The State of LGBTQ+ Cinema

The State of LGBTQ+ Cinema

The past decade has seen huge victories for LGBTQ+ representation on-screen, but how much progress has really been made?

A whole new wave of independent cinema seems to have taken an interest in tackling more complex and diverse characters. An article from The Independent reported that 2017 has been a massively important year for the LGBTQ+ community and its representation on the big screen. Calling it a game-changer, this past year has seen an increase in LGBTQ+ characters portrayed on screen. Indie festivals are packed with auteur directors trying to present more diverse characters dealing with inside struggles and coming to terms with their sexuality. From Lance Black’s Milk (2008), to the Allen Ginsberg’s biopic, to French director Campillo’s last project, 120 battements par minute (2017), contemporary cinema has found new daring filmmakers willing to prove their commitment to the cause and to give voice to the long-overlooked and underrepresented LGBTQ+ community.

One of the latest is the fresh Oscar nominee Call Me By Your Name by Italian director Luca Guadagnino. The movie sparked quite the controversy for its raw images and sex scenes—such as the infamous peach scene. The love between teenage boy Elio (Timothée Chalamet) and graduate student Oliver (Armie Hammer) has been the talk of almost every film festival and cinemagoers for the past year, confirming both the need and audience demand for more compelling and diverse characters.

However, the question of fair representation within the LGBTQ+ community itself has also been raised. Up until today we have witnessed limited representation of mostly gay white male characters. But what about all the other groups that are part of the LGBTQ+ community—like African American lesbians, transgender people, or bisexuals?

Transgender characters are still underrepresented, for example, and when movies do feature them, the plot usually revolves around their journey rather than asserting them simply as individuals.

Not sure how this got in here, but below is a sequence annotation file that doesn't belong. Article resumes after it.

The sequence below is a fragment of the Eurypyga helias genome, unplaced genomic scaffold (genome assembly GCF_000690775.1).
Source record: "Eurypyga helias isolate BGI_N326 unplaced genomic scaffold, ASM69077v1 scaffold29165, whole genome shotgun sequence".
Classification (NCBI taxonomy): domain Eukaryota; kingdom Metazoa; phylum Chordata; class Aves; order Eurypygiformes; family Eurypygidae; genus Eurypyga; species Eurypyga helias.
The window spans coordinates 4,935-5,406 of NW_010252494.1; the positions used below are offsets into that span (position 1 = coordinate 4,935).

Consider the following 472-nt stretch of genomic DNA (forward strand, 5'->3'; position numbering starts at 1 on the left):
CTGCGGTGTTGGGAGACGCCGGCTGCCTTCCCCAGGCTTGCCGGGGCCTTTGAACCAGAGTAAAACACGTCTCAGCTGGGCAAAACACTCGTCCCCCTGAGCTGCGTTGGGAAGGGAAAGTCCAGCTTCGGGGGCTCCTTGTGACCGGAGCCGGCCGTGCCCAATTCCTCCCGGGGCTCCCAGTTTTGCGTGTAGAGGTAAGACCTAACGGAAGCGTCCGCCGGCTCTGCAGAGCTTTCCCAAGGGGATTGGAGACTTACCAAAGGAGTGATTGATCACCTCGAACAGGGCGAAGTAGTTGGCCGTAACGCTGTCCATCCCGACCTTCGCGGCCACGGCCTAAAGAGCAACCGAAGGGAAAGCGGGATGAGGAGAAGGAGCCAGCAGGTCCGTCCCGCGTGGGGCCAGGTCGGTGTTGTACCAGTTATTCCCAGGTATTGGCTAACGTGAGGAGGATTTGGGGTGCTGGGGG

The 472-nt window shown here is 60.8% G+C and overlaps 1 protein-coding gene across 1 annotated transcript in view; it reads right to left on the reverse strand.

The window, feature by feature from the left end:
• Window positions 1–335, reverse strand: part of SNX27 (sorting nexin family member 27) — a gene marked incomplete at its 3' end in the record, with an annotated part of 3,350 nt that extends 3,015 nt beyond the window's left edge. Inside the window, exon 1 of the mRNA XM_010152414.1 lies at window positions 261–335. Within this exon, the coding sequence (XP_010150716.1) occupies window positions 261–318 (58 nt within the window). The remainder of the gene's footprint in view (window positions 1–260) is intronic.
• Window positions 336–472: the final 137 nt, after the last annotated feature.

Despite few successful attempts to feature a lesbian character as lead—such as Blue is the Warmest Colour, winner of the Palm d’Or at Cannes in 2013—and the most recent Carol by Todd Haynes, parts of the LGBTQ+ community have not had the same public exposure except in small, critically-acclaimed indie movies, where the chance of success often falls exclusively to word of mouth.

Image: Grazia

A clear example of this is Dee Rees’ astonishing debut movie Pariah. The extremely talented writer and director, who premiered her movie at Sundance in 2011, presents a fresh look into the life of a young African American girl coming to terms with her sexuality. Praised by critics and filmmakers alike, Rees’s movie is one of the few films, including last year’s Oscar winner Moonlight, to have challenged the stigma around the African American LGBTQ+ community and to have brought an authentic story to life on the big screen. This has certainly paved the way to explore new narratives within the LGBTQ+ community. Diversity is slowly being embraced, but there is still a lot that needs to be done, if we want to justly represent every member of our society. Transgender characters are still underrepresented, for example, and when movies do feature them, the plot usually revolves around their journey rather than asserting them simply as individuals. The Danish Girl is an example of this; the touching and brave story of artist Lili Elbe and her transition to a female body is ground-breaking, yet it is still anchored in the 50s, highlighting the difficulty in finding a well-done, diverse character who reflects our time. Despite this, it seems that the small screen is teaching some well-deserved lessons to its bigger brother in terms of portraying diversity on screen. TV series on different networks, from Netflix to Shonda Rhimes’ very own productions, have made big leaps and contribute massively to the LGBTQ+ community. It’s more common to find casual representation on the small screen than on the big screen.

If the road to heaven is paved with good intentions, we are in a good position. The discussion has been sparked, and new narratives involving LGBTQ+ characters have been pitched and suggested to be more accurately explored in the past few years. However, a great deal must still be done if we want to portray the multifaceted spectrum of the LGBTQ+ community.

Camilla Marotta

(Image courtesy of Collider)